Getting your period every month is not always convenient, but it shouldn’t be a hassle. Unfortunately for some women, this is a reality. Managing abnormally heavy bleeding during periods can be tough, and one that no one prepares you for. We’re here to talk about a few tips that might help make your life just a little easier for the flow.
Believe it or not, there is actually a medical difference for excessive menstrual bleeding. Women who lose more than 80 ml of blood per month are considered heavy bleeders. How much is 80 ml? It’s hard to quantify, so doctors will normally ask specific questions to narrow down the red flags for heavy bleeding. Questions like: Do you bleed longer than 7 to 10 days? Do you feel dizzy or light headed during your period? Does your period disrupt your regular activities? Do you soak through a pad or tampon faster than two hours? These are the questions to consider when doctors are looking for red flags in their patient’s menstrual experiences.
If these are questions you can relate to, and haven’t mentioned it to your healthcare provider, it’s worth mentioning. Bleeding heavy in itself isn’t a critical condition, however, a sign of possible underlying conditions like clotting disorders, fibroids, polyps, etc., that can cause pain, infertility and other problems that should be addressed. Even if any of these underlying problems aren’t a cause, there’s still ways to manage heavy bleeding that can allow your daily routines to continue uninterrupted.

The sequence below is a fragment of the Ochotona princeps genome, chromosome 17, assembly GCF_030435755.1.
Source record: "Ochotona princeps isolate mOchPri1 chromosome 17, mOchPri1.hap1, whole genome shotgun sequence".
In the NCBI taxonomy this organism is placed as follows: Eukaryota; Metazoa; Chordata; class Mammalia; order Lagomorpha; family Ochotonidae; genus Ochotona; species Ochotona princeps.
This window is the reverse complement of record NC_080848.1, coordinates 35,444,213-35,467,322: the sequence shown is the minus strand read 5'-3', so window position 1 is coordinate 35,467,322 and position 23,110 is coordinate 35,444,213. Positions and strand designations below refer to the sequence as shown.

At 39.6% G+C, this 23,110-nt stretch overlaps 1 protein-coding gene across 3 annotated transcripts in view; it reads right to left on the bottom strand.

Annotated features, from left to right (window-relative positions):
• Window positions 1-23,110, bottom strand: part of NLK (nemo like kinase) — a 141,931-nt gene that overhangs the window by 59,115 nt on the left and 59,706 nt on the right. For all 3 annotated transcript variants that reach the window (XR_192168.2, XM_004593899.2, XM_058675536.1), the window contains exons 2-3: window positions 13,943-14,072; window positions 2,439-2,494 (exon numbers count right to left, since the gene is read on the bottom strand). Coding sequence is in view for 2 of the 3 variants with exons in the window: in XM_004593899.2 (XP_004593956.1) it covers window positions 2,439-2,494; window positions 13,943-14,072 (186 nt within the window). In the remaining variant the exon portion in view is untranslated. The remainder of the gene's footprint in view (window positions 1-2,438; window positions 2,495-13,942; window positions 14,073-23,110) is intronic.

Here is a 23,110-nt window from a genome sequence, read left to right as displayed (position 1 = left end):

Use heavy flow pads
Not all pads can help you with heavy bleeding, so you have to get the one’s that do! There could be the case that you bleed heavily for a few days of your period if not all. So, its important to stay leak-proof, if your out or in the comfort of your home.
Try a heating pad
Heating pads can help reduce common period symptoms, such as pain and cramping. This is because the warmth of the heating pad can relax the muscles involved.
Get plenty of rest
The body needs energy to restore the blood that it loses during a heavy menstrual flow. Taking time to rest whenever possible is important, and it can help prevent fatigue.
Exercise helps some people deal with menorrhagia. For example, activities such as yoga can help reduce related stress.
A heavy period causes the body to lose a lot of water, as well as blood and iron. Replenishing this water by staying hydrated can support overall health and energy levels.
A heavy period is very common, and various techniques can help with managing it.
Lifestyle strategies, products such as menstrual cups, supplements, and over-the-counter medications can all help with symptoms while a person works with their doctor to determine the best approach. For some people, doctors recommend additional medication or surgery.
Even when a person can manage their heavy flow, it is still best to consult a doctor, who will want to investigate and identify any underlying issues. This can help reduce the intensity and duration of the flow.